With one day in Badlands National Park, you have enough time for most of the highlights of the park. Watch sunrise from Big Badlands Overlook. Hike the Notch, Door and Window Trails. Then, drive Badlands Loop Road, stopping at the visitor center and overlooks along the way. Walk the Fossil Exhibit Trail and continue west through the park. In the afternoon, drive Sage Creek Rim Road until you get to Sage Creek Wilderness overlook. Return to the Pinnacles Overlook for sunset.

With two days, you have time to go hiking in the backcountry, hike the Castle Trail, or explore the South Unit of the park.

Drive Badlands Loop Road

Top 8 Things to Do in Badlands National Park! (Vanlife/SUV Camping Adventures)

If you do one thing in Badlands National Park, it should be a drive along Badlands Loop Road .

This road twists and turns along the Wall, a 60-mile stretch of eroded, jagged rocks, that separate the upper and lower prairies.

Badlands Loop Road is a 30-mile, paved road that runs through the most scenic part of the park. Located along this road are overlooks, boardwalk trails, and the jumping off points for backcountry hikes into the interior of the Badlands.

We drove the Badlands Loop Road multiple times and stopped at every single overlook. Here are our seven favorites.

These overlooks are listed in order, starting near Sage Creek Drive and ending at the northeast entrance station.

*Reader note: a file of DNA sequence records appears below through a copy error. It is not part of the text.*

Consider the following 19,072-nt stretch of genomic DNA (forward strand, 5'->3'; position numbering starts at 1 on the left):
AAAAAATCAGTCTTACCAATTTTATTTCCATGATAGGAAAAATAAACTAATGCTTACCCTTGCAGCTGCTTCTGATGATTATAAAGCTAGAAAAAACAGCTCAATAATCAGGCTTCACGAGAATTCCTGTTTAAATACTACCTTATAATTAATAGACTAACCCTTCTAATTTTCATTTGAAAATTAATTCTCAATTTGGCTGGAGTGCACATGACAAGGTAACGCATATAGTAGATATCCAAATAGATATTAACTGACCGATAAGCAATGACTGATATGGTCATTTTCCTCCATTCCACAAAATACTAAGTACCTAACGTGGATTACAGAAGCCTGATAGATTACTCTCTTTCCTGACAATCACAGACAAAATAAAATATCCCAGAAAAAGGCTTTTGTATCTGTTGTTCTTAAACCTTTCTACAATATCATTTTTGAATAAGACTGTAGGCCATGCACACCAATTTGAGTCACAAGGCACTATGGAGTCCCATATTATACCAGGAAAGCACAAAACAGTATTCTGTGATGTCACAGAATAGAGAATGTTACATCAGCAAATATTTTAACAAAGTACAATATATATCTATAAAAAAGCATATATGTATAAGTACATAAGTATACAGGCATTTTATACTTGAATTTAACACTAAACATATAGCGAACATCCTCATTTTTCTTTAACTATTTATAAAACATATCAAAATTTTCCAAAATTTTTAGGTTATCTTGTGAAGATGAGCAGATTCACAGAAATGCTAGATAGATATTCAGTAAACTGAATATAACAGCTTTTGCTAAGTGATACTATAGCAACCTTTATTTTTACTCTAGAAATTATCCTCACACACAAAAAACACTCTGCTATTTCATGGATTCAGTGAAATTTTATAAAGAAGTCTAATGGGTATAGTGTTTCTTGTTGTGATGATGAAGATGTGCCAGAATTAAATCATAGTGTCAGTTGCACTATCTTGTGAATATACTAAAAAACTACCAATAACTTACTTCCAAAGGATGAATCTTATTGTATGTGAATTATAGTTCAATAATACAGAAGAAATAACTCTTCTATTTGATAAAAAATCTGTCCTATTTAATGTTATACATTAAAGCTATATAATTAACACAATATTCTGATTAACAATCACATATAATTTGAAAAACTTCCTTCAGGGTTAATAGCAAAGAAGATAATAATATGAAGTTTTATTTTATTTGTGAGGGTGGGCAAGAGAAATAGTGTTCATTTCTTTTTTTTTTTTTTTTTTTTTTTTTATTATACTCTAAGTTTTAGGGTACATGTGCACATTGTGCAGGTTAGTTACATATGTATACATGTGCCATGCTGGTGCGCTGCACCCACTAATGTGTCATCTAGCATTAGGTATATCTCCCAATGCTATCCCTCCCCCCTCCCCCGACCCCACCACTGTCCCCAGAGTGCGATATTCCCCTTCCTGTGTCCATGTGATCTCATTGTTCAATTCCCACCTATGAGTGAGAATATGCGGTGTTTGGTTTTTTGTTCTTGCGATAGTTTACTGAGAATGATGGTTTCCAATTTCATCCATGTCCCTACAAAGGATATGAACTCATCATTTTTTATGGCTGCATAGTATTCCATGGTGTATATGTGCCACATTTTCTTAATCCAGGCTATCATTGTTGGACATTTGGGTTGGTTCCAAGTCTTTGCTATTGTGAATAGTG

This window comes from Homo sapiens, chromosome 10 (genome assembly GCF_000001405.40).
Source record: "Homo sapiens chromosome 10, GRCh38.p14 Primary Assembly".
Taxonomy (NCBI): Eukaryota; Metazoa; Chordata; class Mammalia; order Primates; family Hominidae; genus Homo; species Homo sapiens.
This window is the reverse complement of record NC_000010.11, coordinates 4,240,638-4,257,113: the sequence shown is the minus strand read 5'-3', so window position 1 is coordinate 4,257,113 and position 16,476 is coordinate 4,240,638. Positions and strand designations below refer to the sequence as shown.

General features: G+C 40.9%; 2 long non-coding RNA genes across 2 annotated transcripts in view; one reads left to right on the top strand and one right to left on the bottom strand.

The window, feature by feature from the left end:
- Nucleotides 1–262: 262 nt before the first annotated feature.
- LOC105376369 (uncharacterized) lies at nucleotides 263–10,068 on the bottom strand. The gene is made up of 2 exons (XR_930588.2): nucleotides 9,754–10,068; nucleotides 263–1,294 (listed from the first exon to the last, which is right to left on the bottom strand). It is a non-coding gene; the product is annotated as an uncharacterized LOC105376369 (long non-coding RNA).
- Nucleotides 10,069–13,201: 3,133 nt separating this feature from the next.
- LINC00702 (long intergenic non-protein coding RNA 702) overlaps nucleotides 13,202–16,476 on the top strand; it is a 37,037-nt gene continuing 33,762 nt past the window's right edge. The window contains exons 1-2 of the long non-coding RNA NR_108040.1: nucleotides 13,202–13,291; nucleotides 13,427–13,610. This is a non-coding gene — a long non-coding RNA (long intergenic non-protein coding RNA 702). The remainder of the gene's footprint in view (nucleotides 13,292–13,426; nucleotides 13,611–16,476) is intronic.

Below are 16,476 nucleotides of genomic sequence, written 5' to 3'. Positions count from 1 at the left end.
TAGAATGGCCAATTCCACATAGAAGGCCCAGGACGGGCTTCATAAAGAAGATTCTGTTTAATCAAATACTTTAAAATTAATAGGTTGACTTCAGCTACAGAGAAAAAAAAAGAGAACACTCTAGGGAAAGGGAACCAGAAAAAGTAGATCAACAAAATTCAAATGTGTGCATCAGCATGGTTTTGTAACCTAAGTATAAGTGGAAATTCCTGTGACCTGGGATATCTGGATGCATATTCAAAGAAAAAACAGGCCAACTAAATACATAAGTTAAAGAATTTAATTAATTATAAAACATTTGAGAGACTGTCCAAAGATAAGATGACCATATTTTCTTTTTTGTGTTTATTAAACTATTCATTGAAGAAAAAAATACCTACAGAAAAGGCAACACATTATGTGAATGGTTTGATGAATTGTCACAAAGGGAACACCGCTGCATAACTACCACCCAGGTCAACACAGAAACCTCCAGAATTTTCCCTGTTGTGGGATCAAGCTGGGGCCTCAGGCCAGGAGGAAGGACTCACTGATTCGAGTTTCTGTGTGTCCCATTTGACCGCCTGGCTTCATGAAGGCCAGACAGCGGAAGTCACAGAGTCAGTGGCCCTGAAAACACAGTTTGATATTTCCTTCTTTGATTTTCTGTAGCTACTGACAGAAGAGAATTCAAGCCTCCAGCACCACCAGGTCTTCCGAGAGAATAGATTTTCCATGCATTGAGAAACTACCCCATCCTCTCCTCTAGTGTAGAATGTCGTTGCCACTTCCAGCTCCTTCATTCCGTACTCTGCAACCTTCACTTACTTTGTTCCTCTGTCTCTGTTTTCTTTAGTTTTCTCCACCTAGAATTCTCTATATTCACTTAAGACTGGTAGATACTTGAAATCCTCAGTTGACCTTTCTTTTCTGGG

Pinnacles Overlook

This is one of the most visited overlooks in the park and absolutely worth the visit, at least one time during the day. We were here at sunrise, midday, and sunset and it changes dramatically depending on the lighting. Below I have a photo from each of these different times.

There are several overlooks here as well as the chance to walk a short trail out to another viewpoint.

Pinnacles Overlook at sunrise

Sunset at the Pinnacles overlook

Another sunset photo

Yellow Hills of the Badlands

Yellow Mounds Overlook

This overlook gives you a view of the yellow hills of the Badlands.

Why are the Yellow Mounds yellow? The yellow color comes from fossil soils, called paleosols, that have weathered and changed color when exposed to the sun.

Conata Basin Overlook

Panorama Point

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Places To Stay In Badlands National Park

For the safety and preservation of the grasslands within the park, open fires are not allowed at campsites. Campers will need to bring portable grills or stoves to cook at the campsites.

Cedar Pass Lodge | Website

The only lodge inside the park, Cedar Pass Lodges newer cabins fill up quickly. They are conveniently located near the Ben Reifel Visitor Center with several trailheads nearby.

The cabins accommodate from two to six people, are ADA accessible and include both heat and air conditioning. Pets are not allowed.

Cost: ~$185/night

Cedar Pass Campground | Website

Located very close to Cedar Pass Lodge and the Ben Reifel Visitor Center, Cedar Pass Campground offers 96 sites, some of which offer RV hookups. Two of the RV sites are ADA accessible.

Pro Tip: Reservations for Cedar Pass Campground are made through the Cedar Pass Lodge website.

Cost: $23/night for 2 camper, $38/night for 2 people in an RV

Sage Creek Campground

A curious prairie dog is going to checkout a tent at Sage Creek Campground.

Dont have a reservation or looking to cut costs on your trip? Sage Creeks 22 campsites are free and first come first serve. Located in the west part of the park and accessible only by a dirt road, this campground tends to be less crowded. RVs and other vehicles longer than 18 feet are prohibited so youll find more tent campers than other campgrounds. The campground has pit toilets and trash, but no showers.

Cost: $0

Backcountry Camping